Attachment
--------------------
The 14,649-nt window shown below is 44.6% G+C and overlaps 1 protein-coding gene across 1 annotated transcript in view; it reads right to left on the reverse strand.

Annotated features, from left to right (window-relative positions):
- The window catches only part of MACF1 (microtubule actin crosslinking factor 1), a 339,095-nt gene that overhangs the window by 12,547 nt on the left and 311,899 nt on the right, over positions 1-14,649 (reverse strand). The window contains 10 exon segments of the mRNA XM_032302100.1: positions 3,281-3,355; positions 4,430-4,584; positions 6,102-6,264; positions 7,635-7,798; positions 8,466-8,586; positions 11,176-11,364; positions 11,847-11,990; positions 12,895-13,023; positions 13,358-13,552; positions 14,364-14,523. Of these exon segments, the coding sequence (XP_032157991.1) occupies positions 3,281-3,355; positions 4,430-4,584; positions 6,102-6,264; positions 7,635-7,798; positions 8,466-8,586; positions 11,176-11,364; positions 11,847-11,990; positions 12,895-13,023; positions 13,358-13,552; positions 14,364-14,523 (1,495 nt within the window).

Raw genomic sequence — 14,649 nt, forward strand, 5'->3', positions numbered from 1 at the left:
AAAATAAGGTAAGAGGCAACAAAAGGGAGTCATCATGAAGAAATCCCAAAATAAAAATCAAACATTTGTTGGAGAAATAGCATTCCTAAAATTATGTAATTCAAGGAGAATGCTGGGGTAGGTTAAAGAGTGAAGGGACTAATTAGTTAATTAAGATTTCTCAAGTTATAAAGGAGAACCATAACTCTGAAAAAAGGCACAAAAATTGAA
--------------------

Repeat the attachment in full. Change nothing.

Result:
The 14,649-nt window shown below is 44.6% G+C and overlaps 1 protein-coding gene across 1 annotated transcript in view; it reads right to left on the reverse strand.

Annotated features, from left to right (window-relative positions):
- The window catches only part of MACF1 (microtubule actin crosslinking factor 1), a 339,095-nt gene that overhangs the window by 12,547 nt on the left and 311,899 nt on the right, over positions 1-14,649 (reverse strand). The window contains 10 exon segments of the mRNA XM_032302100.1: positions 3,281-3,355; positions 4,430-4,584; positions 6,102-6,264; positions 7,635-7,798; positions 8,466-8,586; positions 11,176-11,364; positions 11,847-11,990; positions 12,895-13,023; positions 13,358-13,552; positions 14,364-14,523. Of these exon segments, the coding sequence (XP_032157991.1) occupies positions 3,281-3,355; positions 4,430-4,584; positions 6,102-6,264; positions 7,635-7,798; positions 8,466-8,586; positions 11,176-11,364; positions 11,847-11,990; positions 12,895-13,023; positions 13,358-13,552; positions 14,364-14,523 (1,495 nt within the window).

Raw genomic sequence — 14,649 nt, forward strand, 5'->3', positions numbered from 1 at the left:
AAAATAAGGTAAGAGGCAACAAAAGGGAGTCATCATGAAGAAATCCCAAAATAAAAATCAAACATTTGTTGGAGAAATAGCATTCCTAAAATTATGTAATTCAAGGAGAATGCTGGGGTAGGTTAAAGAGTGAAGGGACTAATTAGTTAATTAAGATTTCTCAAGTTATAAAGGAGAACCATAACTCTGAAAAAAGGCACAAAAATTGAA